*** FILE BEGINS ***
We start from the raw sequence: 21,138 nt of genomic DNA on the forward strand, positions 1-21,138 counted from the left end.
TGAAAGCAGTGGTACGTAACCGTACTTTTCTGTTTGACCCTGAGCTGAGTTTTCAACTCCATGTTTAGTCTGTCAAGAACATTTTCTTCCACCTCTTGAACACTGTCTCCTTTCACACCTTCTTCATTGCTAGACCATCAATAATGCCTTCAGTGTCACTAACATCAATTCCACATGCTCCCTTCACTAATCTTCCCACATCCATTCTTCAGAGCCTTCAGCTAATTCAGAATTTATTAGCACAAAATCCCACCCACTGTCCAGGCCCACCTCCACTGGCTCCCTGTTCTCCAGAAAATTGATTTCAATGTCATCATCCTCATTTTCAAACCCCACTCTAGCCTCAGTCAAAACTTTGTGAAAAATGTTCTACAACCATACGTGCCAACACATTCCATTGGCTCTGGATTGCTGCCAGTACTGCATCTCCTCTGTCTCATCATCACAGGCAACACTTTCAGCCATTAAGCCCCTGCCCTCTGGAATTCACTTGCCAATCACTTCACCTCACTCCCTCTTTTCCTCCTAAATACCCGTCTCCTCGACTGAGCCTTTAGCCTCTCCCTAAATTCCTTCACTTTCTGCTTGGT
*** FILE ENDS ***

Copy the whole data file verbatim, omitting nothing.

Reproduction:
We start from the raw sequence: 21,138 nt of genomic DNA on the forward strand, positions 1-21,138 counted from the left end.
TGAAAGCAGTGGTACGTAACCGTACTTTTCTGTTTGACCCTGAGCTGAGTTTTCAACTCCATGTTTAGTCTGTCAAGAACATTTTCTTCCACCTCTTGAACACTGTCTCCTTTCACACCTTCTTCATTGCTAGACCATCAATAATGCCTTCAGTGTCACTAACATCAATTCCACATGCTCCCTTCACTAATCTTCCCACATCCATTCTTCAGAGCCTTCAGCTAATTCAGAATTTATTAGCACAAAATCCCACCCACTGTCCAGGCCCACCTCCACTGGCTCCCTGTTCTCCAGAAAATTGATTTCAATGTCATCATCCTCATTTTCAAACCCCACTCTAGCCTCAGTCAAAACTTTGTGAAAAATGTTCTACAACCATACGTGCCAACACATTCCATTGGCTCTGGATTGCTGCCAGTACTGCATCTCCTCTGTCTCATCATCACAGGCAACACTTTCAGCCATTAAGCCCCTGCCCTCTGGAATTCACTTGCCAATCACTTCACCTCACTCCCTCTTTTCCTCCTAAATACCCGTCTCCTCGACTGAGCCTTTAGCCTCTCCCTAAATTCCTTCACTTTCTGCTTGGT